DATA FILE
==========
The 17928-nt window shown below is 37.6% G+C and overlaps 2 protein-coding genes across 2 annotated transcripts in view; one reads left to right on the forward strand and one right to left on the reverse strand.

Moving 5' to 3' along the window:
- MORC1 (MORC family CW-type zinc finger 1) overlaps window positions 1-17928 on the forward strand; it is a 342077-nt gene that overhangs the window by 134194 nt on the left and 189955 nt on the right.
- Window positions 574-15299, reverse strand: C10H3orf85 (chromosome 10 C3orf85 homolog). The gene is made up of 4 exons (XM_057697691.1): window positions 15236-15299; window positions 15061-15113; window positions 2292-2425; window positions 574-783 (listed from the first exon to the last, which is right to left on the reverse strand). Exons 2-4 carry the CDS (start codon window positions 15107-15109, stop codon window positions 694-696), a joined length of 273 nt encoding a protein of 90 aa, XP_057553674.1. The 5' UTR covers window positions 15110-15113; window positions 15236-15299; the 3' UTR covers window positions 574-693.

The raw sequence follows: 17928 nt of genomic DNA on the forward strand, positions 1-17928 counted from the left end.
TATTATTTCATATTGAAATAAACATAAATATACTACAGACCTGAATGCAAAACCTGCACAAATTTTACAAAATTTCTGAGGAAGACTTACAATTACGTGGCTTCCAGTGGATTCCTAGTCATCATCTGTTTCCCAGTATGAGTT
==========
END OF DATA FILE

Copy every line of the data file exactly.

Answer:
The 17928-nt window shown below is 37.6% G+C and overlaps 2 protein-coding genes across 2 annotated transcripts in view; one reads left to right on the forward strand and one right to left on the reverse strand.

Moving 5' to 3' along the window:
- MORC1 (MORC family CW-type zinc finger 1) overlaps window positions 1-17928 on the forward strand; it is a 342077-nt gene that overhangs the window by 134194 nt on the left and 189955 nt on the right.
- Window positions 574-15299, reverse strand: C10H3orf85 (chromosome 10 C3orf85 homolog). The gene is made up of 4 exons (XM_057697691.1): window positions 15236-15299; window positions 15061-15113; window positions 2292-2425; window positions 574-783 (listed from the first exon to the last, which is right to left on the reverse strand). Exons 2-4 carry the CDS (start codon window positions 15107-15109, stop codon window positions 694-696), a joined length of 273 nt encoding a protein of 90 aa, XP_057553674.1. The 5' UTR covers window positions 15110-15113; window positions 15236-15299; the 3' UTR covers window positions 574-693.

The raw sequence follows: 17928 nt of genomic DNA on the forward strand, positions 1-17928 counted from the left end.
TATTATTTCATATTGAAATAAACATAAATATACTACAGACCTGAATGCAAAACCTGCACAAATTTTACAAAATTTCTGAGGAAGACTTACAATTACGTGGCTTCCAGTGGATTCCTAGTCATCATCTGTTTCCCAGTATGAGTT